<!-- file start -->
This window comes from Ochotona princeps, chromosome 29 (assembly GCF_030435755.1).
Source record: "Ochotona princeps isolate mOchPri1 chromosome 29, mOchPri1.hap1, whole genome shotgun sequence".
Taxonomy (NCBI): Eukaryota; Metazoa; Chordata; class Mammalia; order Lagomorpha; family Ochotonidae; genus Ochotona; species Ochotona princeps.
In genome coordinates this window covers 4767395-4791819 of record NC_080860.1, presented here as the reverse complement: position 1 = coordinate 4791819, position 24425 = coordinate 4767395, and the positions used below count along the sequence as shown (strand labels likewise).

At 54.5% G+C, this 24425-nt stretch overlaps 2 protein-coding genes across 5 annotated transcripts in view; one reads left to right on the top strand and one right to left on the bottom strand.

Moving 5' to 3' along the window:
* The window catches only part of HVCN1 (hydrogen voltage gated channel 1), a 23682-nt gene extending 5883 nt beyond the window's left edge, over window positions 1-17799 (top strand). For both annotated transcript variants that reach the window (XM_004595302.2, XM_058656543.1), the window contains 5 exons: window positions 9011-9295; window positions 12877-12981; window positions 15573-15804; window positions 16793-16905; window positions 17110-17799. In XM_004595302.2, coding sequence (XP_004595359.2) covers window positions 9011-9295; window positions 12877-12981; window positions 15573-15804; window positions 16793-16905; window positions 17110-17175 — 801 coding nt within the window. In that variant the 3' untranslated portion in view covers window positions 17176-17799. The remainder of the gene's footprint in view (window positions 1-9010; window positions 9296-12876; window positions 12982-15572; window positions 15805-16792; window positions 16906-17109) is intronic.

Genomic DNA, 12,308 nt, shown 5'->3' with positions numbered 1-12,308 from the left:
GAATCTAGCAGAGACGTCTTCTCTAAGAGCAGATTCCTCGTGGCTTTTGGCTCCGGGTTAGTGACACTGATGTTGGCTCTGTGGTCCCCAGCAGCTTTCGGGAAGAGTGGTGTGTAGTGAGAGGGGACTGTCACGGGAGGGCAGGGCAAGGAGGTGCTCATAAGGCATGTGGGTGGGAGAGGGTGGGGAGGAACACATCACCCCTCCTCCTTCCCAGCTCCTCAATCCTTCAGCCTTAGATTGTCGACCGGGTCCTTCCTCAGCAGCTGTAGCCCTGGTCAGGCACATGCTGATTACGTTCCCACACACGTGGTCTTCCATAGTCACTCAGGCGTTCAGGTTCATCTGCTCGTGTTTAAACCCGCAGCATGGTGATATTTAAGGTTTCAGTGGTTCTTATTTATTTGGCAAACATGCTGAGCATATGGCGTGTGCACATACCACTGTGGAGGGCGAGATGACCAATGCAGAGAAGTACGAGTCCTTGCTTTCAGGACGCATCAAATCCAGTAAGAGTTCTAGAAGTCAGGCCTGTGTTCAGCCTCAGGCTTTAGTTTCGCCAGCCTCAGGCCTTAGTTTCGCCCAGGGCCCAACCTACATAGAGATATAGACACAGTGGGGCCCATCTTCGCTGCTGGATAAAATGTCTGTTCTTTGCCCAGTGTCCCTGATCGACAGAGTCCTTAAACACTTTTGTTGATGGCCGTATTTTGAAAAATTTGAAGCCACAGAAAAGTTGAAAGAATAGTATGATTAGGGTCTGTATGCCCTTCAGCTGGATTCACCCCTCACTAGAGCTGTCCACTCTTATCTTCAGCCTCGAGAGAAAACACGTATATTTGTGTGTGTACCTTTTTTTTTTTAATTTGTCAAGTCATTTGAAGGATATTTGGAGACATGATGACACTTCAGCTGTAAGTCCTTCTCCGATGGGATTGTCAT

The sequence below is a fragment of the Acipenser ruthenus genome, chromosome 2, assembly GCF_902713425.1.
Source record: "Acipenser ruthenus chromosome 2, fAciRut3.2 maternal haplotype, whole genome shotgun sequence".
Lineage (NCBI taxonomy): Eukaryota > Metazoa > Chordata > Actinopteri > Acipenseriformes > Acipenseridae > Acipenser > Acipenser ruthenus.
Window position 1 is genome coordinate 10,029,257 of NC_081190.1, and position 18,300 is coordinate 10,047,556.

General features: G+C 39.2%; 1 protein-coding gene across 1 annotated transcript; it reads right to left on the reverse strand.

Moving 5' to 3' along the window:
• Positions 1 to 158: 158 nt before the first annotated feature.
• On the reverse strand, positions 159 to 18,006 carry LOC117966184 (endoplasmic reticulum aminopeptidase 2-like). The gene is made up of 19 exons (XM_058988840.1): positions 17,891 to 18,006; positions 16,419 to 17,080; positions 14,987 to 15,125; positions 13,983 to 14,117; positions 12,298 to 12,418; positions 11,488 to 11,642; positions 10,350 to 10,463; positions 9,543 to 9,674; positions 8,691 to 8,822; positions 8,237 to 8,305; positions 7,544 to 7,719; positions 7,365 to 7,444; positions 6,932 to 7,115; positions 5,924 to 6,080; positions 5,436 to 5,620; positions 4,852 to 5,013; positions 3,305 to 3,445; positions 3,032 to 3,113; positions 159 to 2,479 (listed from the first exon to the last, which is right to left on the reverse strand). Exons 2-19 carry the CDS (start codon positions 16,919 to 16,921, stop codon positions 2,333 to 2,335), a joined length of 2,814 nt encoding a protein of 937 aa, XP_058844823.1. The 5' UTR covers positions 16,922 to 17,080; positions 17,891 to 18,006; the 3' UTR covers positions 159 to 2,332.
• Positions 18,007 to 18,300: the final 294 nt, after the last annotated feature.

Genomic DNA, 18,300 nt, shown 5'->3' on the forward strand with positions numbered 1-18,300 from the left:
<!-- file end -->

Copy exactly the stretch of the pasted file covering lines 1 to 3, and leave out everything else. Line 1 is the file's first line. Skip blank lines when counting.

This window comes from Ochotona princeps, chromosome 29 (assembly GCF_030435755.1).
Source record: "Ochotona princeps isolate mOchPri1 chromosome 29, mOchPri1.hap1, whole genome shotgun sequence".
Taxonomy (NCBI): Eukaryota; Metazoa; Chordata; class Mammalia; order Lagomorpha; family Ochotonidae; genus Ochotona; species Ochotona princeps.